Police Officers are exceptional humans among humanity. They are endowed within them immense inner strength by means of which they are elevated above and given control of their nature to do with as they intend. Their aim is to reach the higher purpose of life by carrying their duties towards humanity in all honesty, to the best of their abilities.
“Do not pray for easy lives. Pray to be stronger men.” (quoting Reverend Phillips Brooks during Remarks at Presidential Prayer Breakfast, February 7, 1963). –John F. Kennedy.
Here is a prayer Our Protectors offer before they set off to their Calling.
Humble Commandant C.K. Ditti Kal addressing the graduating class of 2014.
The Commandant speaking at the annual convention of graduating class of 2014 said, “In the light of high cost of dental insurance, you will be required to keep your muzzles on at all times, except for lunch and dinner time. From now on, you will rely on your Judo and Karate skills to catch and nab the criminals. Money saved will be put in your pension scheme for a better pension, so that after retirement you don’t have to work in the circus as comedians”.
(Below is the Graduating K-9 class of 2014 with and without muzzles.)
Assistant Commander C.E. Wulver Biddy a humble in charge of K-9 Pension department
The Policeman stood and faced his God, Which must always come to pass. He hoped his shoes were shining as brightly as his brass. “Step forward now, officer. How shall I deal with You? Have you always turned the other cheek? To my Church have you been true?” The officer squared his shoulders and said, “No, Lord, I guess I ain’t. Cause those of us who carry badges can’t always be a saint. But I never took a penny that wasn’t mine to keep,
Royal Canadian Mounted Police
Though I worked a lot of overtime when the bills just got too steep. And I never passed a cry for help, though at times I shook with fear. And sometimes, God forgive me, I wept unmanly tears. I know I don’t deserve a place among the people here. They never wanted me around except to calm their fear. If you’ve…
Police are calling Wednesday, June 4, 2014, the “Darkest Day” in the RCMP’s history in New Brunswick when three RCMP officers lost their lives and two were crucially wounded in the line of duty.
“I’m always amazed and moved to tears about how committed the men and women who work for this organization are, who work for public safety.” Honorable RCMP Commissioner Bob Paulson said the days ahead will be difficult for RCMP members across the country. ” We will need time to mourn our fallen brothers and support their families through this tragedy,” he said. ” Their deaths are beyond comprehension. Their ultimate sacrifices will never be forgotten.”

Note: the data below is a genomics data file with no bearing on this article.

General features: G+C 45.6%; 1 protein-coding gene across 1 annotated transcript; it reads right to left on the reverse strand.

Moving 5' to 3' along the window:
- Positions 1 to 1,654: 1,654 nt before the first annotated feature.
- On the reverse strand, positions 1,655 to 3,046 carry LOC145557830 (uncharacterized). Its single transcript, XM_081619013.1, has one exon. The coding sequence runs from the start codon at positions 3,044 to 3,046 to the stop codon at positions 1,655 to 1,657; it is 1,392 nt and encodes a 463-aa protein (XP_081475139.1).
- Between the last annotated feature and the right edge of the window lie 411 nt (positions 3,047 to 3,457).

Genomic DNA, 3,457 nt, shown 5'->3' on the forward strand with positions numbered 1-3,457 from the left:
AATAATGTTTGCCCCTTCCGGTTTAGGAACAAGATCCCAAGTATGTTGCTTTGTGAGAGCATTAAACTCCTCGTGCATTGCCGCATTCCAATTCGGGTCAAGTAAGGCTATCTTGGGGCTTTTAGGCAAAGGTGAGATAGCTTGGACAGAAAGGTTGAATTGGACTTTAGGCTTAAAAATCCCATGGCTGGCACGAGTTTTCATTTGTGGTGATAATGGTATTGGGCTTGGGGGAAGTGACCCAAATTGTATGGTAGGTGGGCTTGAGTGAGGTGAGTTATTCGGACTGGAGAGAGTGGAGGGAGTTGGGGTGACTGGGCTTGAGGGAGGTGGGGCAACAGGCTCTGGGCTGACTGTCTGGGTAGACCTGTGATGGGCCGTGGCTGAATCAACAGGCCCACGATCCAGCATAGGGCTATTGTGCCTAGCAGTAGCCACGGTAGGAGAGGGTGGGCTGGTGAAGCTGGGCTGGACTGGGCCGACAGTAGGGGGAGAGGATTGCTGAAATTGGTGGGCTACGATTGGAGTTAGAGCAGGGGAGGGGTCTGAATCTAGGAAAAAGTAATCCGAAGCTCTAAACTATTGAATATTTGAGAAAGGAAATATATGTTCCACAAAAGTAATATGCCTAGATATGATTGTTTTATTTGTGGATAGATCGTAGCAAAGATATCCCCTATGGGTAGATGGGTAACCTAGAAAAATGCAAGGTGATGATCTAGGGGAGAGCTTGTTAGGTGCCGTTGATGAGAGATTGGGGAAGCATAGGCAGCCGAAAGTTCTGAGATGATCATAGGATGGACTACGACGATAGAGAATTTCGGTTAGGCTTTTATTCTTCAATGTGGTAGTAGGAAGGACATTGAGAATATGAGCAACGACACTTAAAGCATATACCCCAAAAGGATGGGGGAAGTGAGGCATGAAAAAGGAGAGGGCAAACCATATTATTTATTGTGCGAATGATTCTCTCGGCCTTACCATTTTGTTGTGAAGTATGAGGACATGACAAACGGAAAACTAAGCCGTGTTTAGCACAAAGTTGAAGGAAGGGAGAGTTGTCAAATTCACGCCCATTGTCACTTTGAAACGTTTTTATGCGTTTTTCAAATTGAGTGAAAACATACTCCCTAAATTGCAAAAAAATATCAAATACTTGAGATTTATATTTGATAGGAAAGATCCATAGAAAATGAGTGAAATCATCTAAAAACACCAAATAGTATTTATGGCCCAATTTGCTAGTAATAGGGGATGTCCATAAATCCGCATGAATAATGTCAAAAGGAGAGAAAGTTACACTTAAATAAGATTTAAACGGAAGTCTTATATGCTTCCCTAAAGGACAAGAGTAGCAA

We are faced with a very painful reality that further strengthens our faith in our protectors and our guardians. We have lost part of ourselves but in God’s good time we will recover and heal and come out stronger than ever in support of our protectors so that such a tragedy must never happen again. May God receive them with kindness and grace for our blessings and prayers are with them and their grieving families.
Profile of Leader Of The Nation-Police Officer
(Posted on February 10, 2013 by saminaiqbal27)
” to each there stands his own day;
to all the time of life is short and irretrievable;
but to extend one’s fame with deeds,
that is the task of valor”.
(Virgil, The Aeneid X. 467-9)
It is not possible for me to elaborate absolutely on the enormous role that the Police Force plays in society for the betterment of humanity. It would be vain of me to think of doing perfect justice to their continuous effort for refining their self and their perfectionistic spirit, to their profoundly realistic and moral fascinations to sense of duty and heroism, to their spiritual understanding of human life and death. They are the polished embodiments of the august and the righteous rulers of men. It would be difficult to fully unveil their unmitigated gifts of gentleness, and the ardent empathy with which they treat humanity by virtue of their nobility of thoughts. They are heroic men and women of the Police Force , and their dauntless nature makes them the grandest human beings. I present my modest effort.
The leading and the principal segment of the law enforcement agencies is the Police Force of any country. What makes a Nation take lead amongst the Nations of the world depends on its virtuous, honorable, principled, exceptional, dynamic and indomitable police force.